Sustainable Tuna Key Component of Food Security Worldwide

Carrying fish to market in General Santos City, Philippines

By Mike Crispino

In 2012, the FAO released a report, estimating that there were almost 870 million chronically undernourished people in 2010 to 2012.  The vast majority of these people live in developing countries, where about 15 percent of the population is undernourished.  One-third of all child deaths globally are due to hunger and under-nutrition, and access to nutritious food is especially critical for them as their brain architecture develops in the first 1000 days of life.

Fisheries play a crucial role in efforts to improve access to food in developing coastal and island countries, allowing local fishermen to both feed their families and engage in their local economy.  More than a billion people depend on fish as their primary source of protein, and the Secretariat of the Pacific Community’s Public Health Division found that up to 50 percent of the daily protein intake recommended by the World Health Organization for proper nutrition will need to come from fish for people in the Pacific.

Because of that, ensuring the sustainability of the world’s tuna isn’t just a cause célèbre of the conservation community; it’s really a food security issue at its core.

The most recent update to the Status of the World Fisheries for Tuna report found that skipjack stocks, which provide most of the world’s tuna, are among the healthiest of species. And globally, the majority of tuna stocks are at a healthy level of abundance. But, there are still too many stocks that are overfished, or on the way to being overfished, and the stocks that are healthy today are always vulnerable to a long list of variables including destructive new fishing methods, climate or chemical changes in our oceans and a whole host of other scenarios that can adversely impact a fish stock.  So, we have to make sure that we’re always striving to fish better, manage better and prepare for any and all threats that might face fisheries in coming years.

The science is getting there, and there are several management methods we now know to be be effective – we need to cap the number of boats on the water fishing for tuna, we need smart and effective seasonal fishery closures guided by science, FADs have to be managed based on the best available science and data, catch quotas need to be up to date and enforced, and at-sea monitoring and data collection must be improved. The sheer vastness of the industry and all of its moving parts means that these improvements take a lot of work. But work is good – it creates jobs.

In Environmental Policy and Political Realities: Fisheries Management & Job Creation in the Pacific Islands, the authors remind us that, “tuna species represent seven times the value and ten times the volume of all other fish caught in the Pacific Islands combined.”  While processing and fishing will always hold tremendous prospect for employment, the paper concludes that, “Management creates desirable jobs, some of which will help to build local human capital that could contribute to the expansion of other island industries. With regional cooperation, management could also supplement government revenue and boost economic growth with little investment risk.”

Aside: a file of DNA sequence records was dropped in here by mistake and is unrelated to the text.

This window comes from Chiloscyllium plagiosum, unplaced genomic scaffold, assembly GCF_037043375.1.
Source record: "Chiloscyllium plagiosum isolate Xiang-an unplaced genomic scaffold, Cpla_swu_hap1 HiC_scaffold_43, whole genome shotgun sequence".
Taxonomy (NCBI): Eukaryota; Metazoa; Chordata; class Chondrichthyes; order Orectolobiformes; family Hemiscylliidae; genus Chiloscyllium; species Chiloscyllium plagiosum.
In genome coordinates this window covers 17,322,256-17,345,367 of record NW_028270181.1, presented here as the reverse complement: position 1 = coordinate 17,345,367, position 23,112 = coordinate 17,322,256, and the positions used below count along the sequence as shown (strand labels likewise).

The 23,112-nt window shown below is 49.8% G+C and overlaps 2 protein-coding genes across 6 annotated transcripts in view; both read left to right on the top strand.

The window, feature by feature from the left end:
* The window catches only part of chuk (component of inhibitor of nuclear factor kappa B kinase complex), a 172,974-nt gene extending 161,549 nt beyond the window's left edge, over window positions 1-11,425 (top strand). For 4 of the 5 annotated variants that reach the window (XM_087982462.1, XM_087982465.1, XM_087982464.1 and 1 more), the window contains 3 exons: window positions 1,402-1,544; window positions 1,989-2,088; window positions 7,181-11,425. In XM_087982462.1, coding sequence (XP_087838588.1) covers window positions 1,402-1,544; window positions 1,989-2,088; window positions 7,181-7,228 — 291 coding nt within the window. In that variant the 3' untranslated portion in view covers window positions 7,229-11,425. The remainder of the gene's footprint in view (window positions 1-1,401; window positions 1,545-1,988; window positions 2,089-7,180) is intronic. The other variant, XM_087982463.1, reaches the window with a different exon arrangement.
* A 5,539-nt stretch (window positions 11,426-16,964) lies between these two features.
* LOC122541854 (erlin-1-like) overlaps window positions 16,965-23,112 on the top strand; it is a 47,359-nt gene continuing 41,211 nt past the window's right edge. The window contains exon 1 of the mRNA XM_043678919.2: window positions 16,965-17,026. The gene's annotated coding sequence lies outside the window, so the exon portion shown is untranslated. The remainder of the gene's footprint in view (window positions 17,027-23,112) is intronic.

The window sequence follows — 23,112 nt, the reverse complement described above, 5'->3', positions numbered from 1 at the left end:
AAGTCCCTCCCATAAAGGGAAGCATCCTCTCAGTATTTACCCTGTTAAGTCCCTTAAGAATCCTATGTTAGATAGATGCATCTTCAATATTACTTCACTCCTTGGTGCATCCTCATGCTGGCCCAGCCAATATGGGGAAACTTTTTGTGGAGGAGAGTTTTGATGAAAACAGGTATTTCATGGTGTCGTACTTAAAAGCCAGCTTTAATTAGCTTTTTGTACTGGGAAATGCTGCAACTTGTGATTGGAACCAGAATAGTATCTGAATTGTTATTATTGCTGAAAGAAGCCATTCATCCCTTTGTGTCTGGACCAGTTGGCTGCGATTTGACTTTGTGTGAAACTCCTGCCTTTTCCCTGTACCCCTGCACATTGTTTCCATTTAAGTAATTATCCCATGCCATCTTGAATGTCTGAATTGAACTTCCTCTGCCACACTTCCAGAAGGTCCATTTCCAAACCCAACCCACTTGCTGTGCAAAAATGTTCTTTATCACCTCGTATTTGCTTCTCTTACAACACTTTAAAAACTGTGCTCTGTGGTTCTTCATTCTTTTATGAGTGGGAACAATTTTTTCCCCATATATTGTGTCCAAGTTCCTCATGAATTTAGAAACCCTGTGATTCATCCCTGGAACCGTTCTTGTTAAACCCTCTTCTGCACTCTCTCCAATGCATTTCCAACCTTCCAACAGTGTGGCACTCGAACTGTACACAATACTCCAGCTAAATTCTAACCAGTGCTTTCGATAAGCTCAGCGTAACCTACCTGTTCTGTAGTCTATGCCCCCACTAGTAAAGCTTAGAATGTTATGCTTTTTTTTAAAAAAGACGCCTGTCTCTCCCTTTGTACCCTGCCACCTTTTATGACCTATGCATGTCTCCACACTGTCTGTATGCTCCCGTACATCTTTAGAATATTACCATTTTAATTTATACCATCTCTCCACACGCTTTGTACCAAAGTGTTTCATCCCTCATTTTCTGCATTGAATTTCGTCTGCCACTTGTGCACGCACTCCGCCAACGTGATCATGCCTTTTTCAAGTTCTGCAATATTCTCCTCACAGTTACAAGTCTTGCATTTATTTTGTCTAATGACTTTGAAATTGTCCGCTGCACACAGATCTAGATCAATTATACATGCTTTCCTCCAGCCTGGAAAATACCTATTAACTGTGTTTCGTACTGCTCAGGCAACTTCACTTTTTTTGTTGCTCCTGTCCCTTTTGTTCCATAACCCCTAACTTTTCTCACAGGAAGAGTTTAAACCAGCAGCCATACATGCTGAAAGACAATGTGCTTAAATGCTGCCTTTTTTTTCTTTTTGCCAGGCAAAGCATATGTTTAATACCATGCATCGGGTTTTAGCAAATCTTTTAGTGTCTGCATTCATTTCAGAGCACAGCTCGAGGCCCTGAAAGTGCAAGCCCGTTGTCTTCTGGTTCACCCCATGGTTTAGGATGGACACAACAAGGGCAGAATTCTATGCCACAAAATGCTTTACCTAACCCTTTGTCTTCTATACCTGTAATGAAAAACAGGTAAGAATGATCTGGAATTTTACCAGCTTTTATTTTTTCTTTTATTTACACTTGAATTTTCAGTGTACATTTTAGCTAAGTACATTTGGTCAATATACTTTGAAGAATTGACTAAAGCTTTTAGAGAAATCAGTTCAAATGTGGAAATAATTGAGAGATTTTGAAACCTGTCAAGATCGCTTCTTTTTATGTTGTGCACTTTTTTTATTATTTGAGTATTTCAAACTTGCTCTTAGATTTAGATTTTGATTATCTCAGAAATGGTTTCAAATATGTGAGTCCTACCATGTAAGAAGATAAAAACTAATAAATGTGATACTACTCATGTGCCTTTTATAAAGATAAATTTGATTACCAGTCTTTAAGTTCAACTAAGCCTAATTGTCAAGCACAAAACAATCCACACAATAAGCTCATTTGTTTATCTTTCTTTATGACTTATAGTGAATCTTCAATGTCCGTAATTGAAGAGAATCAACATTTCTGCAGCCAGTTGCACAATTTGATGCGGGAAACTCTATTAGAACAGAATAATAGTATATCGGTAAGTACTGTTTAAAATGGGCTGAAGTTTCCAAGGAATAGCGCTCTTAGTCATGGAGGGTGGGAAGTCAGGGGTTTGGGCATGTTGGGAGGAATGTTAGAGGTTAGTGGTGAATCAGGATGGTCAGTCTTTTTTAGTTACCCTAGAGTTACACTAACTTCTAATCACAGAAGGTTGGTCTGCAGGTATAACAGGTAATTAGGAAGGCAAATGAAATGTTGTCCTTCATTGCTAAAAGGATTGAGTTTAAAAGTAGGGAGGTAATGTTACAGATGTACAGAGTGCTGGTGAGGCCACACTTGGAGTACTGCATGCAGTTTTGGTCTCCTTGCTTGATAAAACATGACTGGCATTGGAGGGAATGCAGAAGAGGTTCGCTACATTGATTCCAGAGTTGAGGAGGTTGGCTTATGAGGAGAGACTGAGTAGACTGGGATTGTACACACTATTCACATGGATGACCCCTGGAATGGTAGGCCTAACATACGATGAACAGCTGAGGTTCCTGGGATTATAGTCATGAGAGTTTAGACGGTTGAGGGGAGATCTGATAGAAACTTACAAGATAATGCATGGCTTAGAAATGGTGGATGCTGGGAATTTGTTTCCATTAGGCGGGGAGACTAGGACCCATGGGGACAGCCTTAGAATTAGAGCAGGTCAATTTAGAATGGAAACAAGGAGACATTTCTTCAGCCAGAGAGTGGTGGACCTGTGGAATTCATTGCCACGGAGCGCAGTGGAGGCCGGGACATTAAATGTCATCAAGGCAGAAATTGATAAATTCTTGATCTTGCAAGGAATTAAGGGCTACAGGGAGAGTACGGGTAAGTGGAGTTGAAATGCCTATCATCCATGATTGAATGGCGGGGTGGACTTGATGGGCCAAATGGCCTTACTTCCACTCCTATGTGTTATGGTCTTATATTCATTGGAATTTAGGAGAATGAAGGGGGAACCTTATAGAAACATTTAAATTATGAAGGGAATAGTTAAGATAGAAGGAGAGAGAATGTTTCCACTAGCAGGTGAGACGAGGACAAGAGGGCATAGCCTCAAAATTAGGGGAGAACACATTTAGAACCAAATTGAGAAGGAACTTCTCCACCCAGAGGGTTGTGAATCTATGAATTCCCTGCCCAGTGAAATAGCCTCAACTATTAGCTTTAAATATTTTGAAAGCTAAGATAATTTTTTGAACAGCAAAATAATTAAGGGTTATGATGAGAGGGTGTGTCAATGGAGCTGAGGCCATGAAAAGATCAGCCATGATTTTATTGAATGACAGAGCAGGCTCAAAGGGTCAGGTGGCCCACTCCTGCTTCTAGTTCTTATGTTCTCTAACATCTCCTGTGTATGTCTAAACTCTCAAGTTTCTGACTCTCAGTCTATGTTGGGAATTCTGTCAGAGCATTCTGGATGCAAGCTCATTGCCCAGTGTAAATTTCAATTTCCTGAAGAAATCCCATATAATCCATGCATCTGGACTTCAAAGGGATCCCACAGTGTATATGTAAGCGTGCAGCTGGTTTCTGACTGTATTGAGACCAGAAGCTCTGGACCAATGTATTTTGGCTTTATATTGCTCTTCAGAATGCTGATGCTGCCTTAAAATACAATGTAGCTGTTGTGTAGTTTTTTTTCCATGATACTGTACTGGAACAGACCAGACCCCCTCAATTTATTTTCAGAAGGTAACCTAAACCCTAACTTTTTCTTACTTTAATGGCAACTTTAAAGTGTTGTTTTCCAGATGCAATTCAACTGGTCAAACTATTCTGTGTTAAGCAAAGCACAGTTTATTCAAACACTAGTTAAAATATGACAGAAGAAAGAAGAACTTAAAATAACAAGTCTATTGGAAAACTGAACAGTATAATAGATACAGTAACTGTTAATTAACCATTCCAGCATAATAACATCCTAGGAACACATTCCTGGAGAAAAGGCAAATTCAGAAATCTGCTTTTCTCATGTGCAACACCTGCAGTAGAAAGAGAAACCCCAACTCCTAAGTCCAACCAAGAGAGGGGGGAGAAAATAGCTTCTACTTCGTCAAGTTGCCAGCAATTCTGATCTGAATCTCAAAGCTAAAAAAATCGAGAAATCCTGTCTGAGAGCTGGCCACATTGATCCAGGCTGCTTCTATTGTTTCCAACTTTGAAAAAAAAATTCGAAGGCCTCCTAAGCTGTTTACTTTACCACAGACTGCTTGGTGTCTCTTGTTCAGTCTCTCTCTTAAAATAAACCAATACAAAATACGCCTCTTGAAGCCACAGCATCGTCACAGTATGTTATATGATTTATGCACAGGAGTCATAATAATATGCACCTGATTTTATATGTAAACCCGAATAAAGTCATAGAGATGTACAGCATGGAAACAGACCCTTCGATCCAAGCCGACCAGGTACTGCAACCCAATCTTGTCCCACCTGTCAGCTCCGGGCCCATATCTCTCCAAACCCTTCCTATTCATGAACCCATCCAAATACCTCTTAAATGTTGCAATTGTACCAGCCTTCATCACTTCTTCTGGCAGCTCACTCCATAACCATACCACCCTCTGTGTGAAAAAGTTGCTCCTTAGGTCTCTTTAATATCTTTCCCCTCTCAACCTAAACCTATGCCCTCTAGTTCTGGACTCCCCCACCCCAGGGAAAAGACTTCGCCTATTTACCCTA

There are three improvements regional fisheries management organizations can make right now. First, the adoption of harvest control rules – sets of well-defined rules used to determine catch quotas based on stock abundance – is paramount. This creates a framework of management that goes into effect based on the state of the fishery, not the willingness of governments to agree in a consensus. Without pre-agreed action plans to avoid overfishing or to rebuild an overfished stock, long negotiations and bureaucracy allow for delayed action or no action at all when a stock’s abundance drops.

Secondly, nations need to close registries to new fishing vessels. The first step to reducing excess fishing capacity is capping the existing number of vessels. And lastly, in order to better manage FADs – fish aggregating devices – vessels must be required to collect and report comprehensive data.

If better management for skipjack, yellowfin, bigeye and albacore tunas can create jobs and sustainable fisheries, along with improved food security, what are we waiting for?

About Mike Crispino As Vice President of Communications & Outreach for ISSF, Mike Crispino is responsible for media and stakeholder engagement in North America, as well as leading ISSF’s online and media production activities.

Prior to joining ISSF in February of 2009, Crispino worked as a television news journalist traveling from Vermont to New York to Michigan to Washington State. Throughout his career he was hands-on in all aspects of broadcasting spending time as a video journalist, reporter, producer and evening news anchor.

About the International Seafood Sustainability Foundation (ISSF) The International Seafood Sustainability Foundation (ISSF) is a global coalition of scientists, the tuna industry and World Wildlife Fund (WWF), the world’s leading conservation organization, promoting science-based initiatives for the long-term conservation and sustainable use of tuna stocks, reducing bycatch and promoting ecosystem health. To learn more, visit their website at

[Image: By ISSF]

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